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Declaration of Transcendent Human Habitat

The Architecture, Culture and Spirituality Forum holds that the design and experience of the built environment can assist the spiritual development of humanity in addressing the unprecedented challenges facing all planetary existence today.

Challenges including climate change, environmental degradation, the erosion of liberal democracy, increasing economic inequality, large migratory pressures and social struggles, and the exponential development of disruptive technologies must be addressed by new strategies in developing the built environment.

We advocate that architecture, landscape architecture, planning, and related design and creative fields have substantive roles to play in directly addressing these challenges by nurturing new personal and collective orientations of human consciousness, purpose, and conduct grounded on a transcendental, reverential perspective.

We present this Declaration of Transcendent Human Habitat to provide a spiritually inspired framework embodying a worldview with principles and criteria for bringing about more effective and viable built environments within local, regional, and global contexts.

We profess a worldview that our tangible and intangible universe has a spiritual dimension and that this ineffable realm is central to pursuing, finding, appreciating and supporting life’s meanings. This spiritual dimension is conceived as an order in the universe that is transcendent in terms of being beyond ourselves at all levels and posited as the ultimate source from which all beings rise, depend on, and return to.

We recognize the three principles of contemplation, compassion, and moderation as the perennial and complementary core values and intentions common to the spiritual practice of many world traditions that can serve as pillars to cultivate human spirituality in the process of envisioning, planning, designing, and realizing the built environment. The Contemplative principle aligns our inner, private self with the spiritually transcendent through a profound, personal sense of unity, while Compassion cultivates our empathy for the other and Moderation invokes self-restraint to foster a sustainable future existence.

We propose the following six interconnected and interdependent criteria for effectively engaging and steering public policy, development practice, urban planning, architectural design, and their implementation toward spirituality inspired and nurturing built environments at scales ranging from the dwelling unit, to the cluster, neighborhood, community, city, and region:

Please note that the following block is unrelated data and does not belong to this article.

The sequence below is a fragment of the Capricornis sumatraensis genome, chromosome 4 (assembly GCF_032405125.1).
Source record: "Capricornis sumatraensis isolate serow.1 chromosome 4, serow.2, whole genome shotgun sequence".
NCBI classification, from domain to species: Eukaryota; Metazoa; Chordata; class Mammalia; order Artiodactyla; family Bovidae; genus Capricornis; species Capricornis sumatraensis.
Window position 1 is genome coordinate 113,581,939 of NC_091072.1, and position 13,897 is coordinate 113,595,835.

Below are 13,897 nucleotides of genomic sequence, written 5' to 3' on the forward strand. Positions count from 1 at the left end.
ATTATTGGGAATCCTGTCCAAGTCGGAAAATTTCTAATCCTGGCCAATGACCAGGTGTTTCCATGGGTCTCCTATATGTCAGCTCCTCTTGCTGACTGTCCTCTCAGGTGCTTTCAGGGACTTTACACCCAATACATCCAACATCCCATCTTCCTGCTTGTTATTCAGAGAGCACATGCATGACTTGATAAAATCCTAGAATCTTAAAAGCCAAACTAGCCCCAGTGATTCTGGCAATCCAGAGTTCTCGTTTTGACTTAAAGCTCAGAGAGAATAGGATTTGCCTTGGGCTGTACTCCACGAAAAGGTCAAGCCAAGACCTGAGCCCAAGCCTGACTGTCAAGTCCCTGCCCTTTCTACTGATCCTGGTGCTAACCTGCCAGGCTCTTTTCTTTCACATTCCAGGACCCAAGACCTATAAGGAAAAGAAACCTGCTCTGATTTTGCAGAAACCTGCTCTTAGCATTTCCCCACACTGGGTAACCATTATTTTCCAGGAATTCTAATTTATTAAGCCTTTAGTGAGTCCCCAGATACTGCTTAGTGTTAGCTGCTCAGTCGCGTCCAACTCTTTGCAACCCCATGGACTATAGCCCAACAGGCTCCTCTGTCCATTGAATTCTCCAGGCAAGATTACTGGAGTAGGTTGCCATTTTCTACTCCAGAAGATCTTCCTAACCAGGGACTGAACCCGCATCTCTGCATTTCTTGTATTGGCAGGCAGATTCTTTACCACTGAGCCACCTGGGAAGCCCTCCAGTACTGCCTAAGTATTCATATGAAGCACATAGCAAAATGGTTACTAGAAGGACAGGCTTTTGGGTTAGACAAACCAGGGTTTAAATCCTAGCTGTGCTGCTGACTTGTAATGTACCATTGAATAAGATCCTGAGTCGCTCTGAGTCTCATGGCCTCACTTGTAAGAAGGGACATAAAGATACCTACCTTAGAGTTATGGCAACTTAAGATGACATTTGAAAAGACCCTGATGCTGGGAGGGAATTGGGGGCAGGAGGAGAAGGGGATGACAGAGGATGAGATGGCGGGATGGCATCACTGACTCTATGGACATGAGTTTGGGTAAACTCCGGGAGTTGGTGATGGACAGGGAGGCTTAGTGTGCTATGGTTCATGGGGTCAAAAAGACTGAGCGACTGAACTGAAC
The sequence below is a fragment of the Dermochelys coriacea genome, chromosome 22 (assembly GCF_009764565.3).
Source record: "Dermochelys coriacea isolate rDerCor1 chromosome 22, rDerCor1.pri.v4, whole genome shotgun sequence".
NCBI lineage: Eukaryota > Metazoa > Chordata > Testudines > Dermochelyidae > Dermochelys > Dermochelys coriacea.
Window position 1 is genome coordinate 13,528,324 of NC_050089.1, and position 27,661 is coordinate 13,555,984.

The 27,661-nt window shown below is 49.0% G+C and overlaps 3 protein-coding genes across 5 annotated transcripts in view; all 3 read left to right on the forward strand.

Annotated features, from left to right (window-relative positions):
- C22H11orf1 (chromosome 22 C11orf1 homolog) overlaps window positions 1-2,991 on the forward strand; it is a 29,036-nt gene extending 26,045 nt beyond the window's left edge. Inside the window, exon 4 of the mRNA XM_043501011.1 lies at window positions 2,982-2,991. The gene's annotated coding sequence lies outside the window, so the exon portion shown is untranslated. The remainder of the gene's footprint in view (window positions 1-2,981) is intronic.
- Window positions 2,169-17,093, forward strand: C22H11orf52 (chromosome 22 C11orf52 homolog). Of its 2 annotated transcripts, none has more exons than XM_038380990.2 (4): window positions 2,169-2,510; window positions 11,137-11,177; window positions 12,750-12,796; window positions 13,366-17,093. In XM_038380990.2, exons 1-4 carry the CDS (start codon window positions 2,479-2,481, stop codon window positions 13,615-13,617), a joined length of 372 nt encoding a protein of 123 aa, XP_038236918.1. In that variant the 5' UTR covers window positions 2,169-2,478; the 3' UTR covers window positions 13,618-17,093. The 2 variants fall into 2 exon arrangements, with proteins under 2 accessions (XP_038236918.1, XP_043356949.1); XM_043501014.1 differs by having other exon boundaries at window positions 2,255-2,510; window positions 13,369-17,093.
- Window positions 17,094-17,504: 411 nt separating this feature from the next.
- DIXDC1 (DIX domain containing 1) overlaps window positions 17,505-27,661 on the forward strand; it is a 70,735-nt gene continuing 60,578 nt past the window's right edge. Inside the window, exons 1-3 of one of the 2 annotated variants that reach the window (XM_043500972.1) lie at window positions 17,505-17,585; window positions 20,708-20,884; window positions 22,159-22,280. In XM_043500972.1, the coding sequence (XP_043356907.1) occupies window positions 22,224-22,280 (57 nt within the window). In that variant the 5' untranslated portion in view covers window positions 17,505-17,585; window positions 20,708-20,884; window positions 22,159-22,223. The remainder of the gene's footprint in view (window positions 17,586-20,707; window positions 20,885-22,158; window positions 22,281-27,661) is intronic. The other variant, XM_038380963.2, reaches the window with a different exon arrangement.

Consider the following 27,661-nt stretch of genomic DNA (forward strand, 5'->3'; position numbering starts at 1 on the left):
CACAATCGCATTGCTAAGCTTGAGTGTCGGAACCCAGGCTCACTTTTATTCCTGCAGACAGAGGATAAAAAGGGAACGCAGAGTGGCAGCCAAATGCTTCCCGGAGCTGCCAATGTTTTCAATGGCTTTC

• Cultural Consciousness inspires an integral respect for the diversity of cultural heritages and generates a spiritual sense of identity and belonging.
  • Justice ensures ethical and legal means by which equity and spiritual freedom can be achieved.
  • Participation empowers personal and communal engagement for democratic and inclusive decision making regarding built environments.
  • Environmental Adaptation fosters human habitats to be realized in spiritual and material harmony with nature, the cosmos and energy income of the earth.
  • Ecotechnology cultivates the innovative integration and realization of sustainable, urban systems of goods and services within health ecosystems and flows.
  • Essential Simplicity nurtures a moral and aesthetic economy of means to achieve a spiritual vitality and beauty in architecture and the built environment.

With these aspirations at heart, ACSF advocates this Declaration of Transcendent Human Habitat. Its success will be measured in its capacity to inspire strategies and designs that foster human wellbeing, spiritual growth and facilitate the experience of the transcendent within a sustainable environment for present and future generations.

ACSF board members Nader Ardalan, Julio Bermudez, Roberto Chiotti, and Tammy Gaber researched and wrote the present Declaration over a two-year period with unanimous adoption by the board in March 2019.

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